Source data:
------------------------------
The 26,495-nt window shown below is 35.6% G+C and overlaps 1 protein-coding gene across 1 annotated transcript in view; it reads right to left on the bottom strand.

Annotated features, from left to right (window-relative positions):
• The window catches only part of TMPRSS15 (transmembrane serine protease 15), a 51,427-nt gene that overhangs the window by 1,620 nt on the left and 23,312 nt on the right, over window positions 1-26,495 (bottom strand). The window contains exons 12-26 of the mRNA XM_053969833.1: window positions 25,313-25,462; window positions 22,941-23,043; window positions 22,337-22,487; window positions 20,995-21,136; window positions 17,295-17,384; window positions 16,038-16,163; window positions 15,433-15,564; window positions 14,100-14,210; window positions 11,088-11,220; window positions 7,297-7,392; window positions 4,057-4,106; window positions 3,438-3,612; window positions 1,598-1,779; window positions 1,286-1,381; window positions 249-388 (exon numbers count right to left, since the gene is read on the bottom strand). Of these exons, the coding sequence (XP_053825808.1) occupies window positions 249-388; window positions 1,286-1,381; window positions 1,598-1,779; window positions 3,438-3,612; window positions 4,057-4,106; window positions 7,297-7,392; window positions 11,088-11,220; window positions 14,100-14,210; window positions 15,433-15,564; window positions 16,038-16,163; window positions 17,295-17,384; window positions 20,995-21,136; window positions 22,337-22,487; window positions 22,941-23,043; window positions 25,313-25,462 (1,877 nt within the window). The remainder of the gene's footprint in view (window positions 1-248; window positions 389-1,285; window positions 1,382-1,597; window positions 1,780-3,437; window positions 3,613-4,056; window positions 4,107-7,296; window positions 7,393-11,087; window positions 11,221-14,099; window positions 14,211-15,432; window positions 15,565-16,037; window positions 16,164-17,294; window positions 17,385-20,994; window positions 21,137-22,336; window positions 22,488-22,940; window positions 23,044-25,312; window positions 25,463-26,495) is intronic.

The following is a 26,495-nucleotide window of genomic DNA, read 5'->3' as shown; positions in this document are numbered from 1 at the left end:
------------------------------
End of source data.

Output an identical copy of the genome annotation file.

The 26,495-nt window shown below is 35.6% G+C and overlaps 1 protein-coding gene across 1 annotated transcript in view; it reads right to left on the bottom strand.

Annotated features, from left to right (window-relative positions):
• The window catches only part of TMPRSS15 (transmembrane serine protease 15), a 51,427-nt gene that overhangs the window by 1,620 nt on the left and 23,312 nt on the right, over window positions 1-26,495 (bottom strand). The window contains exons 12-26 of the mRNA XM_053969833.1: window positions 25,313-25,462; window positions 22,941-23,043; window positions 22,337-22,487; window positions 20,995-21,136; window positions 17,295-17,384; window positions 16,038-16,163; window positions 15,433-15,564; window positions 14,100-14,210; window positions 11,088-11,220; window positions 7,297-7,392; window positions 4,057-4,106; window positions 3,438-3,612; window positions 1,598-1,779; window positions 1,286-1,381; window positions 249-388 (exon numbers count right to left, since the gene is read on the bottom strand). Of these exons, the coding sequence (XP_053825808.1) occupies window positions 249-388; window positions 1,286-1,381; window positions 1,598-1,779; window positions 3,438-3,612; window positions 4,057-4,106; window positions 7,297-7,392; window positions 11,088-11,220; window positions 14,100-14,210; window positions 15,433-15,564; window positions 16,038-16,163; window positions 17,295-17,384; window positions 20,995-21,136; window positions 22,337-22,487; window positions 22,941-23,043; window positions 25,313-25,462 (1,877 nt within the window). The remainder of the gene's footprint in view (window positions 1-248; window positions 389-1,285; window positions 1,382-1,597; window positions 1,780-3,437; window positions 3,613-4,056; window positions 4,107-7,296; window positions 7,393-11,087; window positions 11,221-14,099; window positions 14,211-15,432; window positions 15,565-16,037; window positions 16,164-17,294; window positions 17,385-20,994; window positions 21,137-22,336; window positions 22,488-22,940; window positions 23,044-25,312; window positions 25,463-26,495) is intronic.

The following is a 26,495-nucleotide window of genomic DNA, read 5'->3' as shown; positions in this document are numbered from 1 at the left end: